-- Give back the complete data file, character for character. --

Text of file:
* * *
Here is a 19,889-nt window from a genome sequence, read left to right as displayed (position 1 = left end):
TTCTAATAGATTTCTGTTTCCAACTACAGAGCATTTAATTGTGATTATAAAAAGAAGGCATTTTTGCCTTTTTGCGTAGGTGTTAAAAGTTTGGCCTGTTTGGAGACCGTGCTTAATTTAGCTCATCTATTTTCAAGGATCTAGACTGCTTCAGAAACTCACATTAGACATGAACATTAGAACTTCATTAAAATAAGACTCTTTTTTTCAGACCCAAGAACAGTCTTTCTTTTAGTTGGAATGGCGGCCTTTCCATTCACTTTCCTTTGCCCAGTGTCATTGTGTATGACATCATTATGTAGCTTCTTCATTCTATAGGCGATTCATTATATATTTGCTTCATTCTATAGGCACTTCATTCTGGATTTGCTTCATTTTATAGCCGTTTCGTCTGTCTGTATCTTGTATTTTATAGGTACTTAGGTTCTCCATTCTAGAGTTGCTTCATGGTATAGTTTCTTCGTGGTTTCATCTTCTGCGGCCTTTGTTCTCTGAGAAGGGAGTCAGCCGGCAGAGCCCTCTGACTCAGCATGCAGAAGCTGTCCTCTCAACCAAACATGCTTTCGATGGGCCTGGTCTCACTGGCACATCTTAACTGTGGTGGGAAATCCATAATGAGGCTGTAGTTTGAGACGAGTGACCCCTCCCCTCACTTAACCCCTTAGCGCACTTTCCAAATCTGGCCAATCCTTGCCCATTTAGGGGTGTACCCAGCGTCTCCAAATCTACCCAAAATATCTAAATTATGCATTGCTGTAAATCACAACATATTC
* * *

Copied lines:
Here is a 19,889-nt window from a genome sequence, read left to right as displayed (position 1 = left end):
TTCTAATAGATTTCTGTTTCCAACTACAGAGCATTTAATTGTGATTATAAAAAGAAGGCATTTTTGCCTTTTTGCGTAGGTGTTAAAAGTTTGGCCTGTTTGGAGACCGTGCTTAATTTAGCTCATCTATTTTCAAGGATCTAGACTGCTTCAGAAACTCACATTAGACATGAACATTAGAACTTCATTAAAATAAGACTCTTTTTTTCAGACCCAAGAACAGTCTTTCTTTTAGTTGGAATGGCGGCCTTTCCATTCACTTTCCTTTGCCCAGTGTCATTGTGTATGACATCATTATGTAGCTTCTTCATTCTATAGGCGATTCATTATATATTTGCTTCATTCTATAGGCACTTCATTCTGGATTTGCTTCATTTTATAGCCGTTTCGTCTGTCTGTATCTTGTATTTTATAGGTACTTAGGTTCTCCATTCTAGAGTTGCTTCATGGTATAGTTTCTTCGTGGTTTCATCTTCTGCGGCCTTTGTTCTCTGAGAAGGGAGTCAGCCGGCAGAGCCCTCTGACTCAGCATGCAGAAGCTGTCCTCTCAACCAAACATGCTTTCGATGGGCCTGGTCTCACTGGCACATCTTAACTGTGGTGGGAAATCCATAATGAGGCTGTAGTTTGAGACGAGTGACCCCTCCCCTCACTTAACCCCTTAGCGCACTTTCCAAATCTGGCCAATCCTTGCCCATTTAGGGGTGTACCCAGCGTCTCCAAATCTACCCAAAATATCTAAATTATGCATTGCTGTAAATCACAACATATTC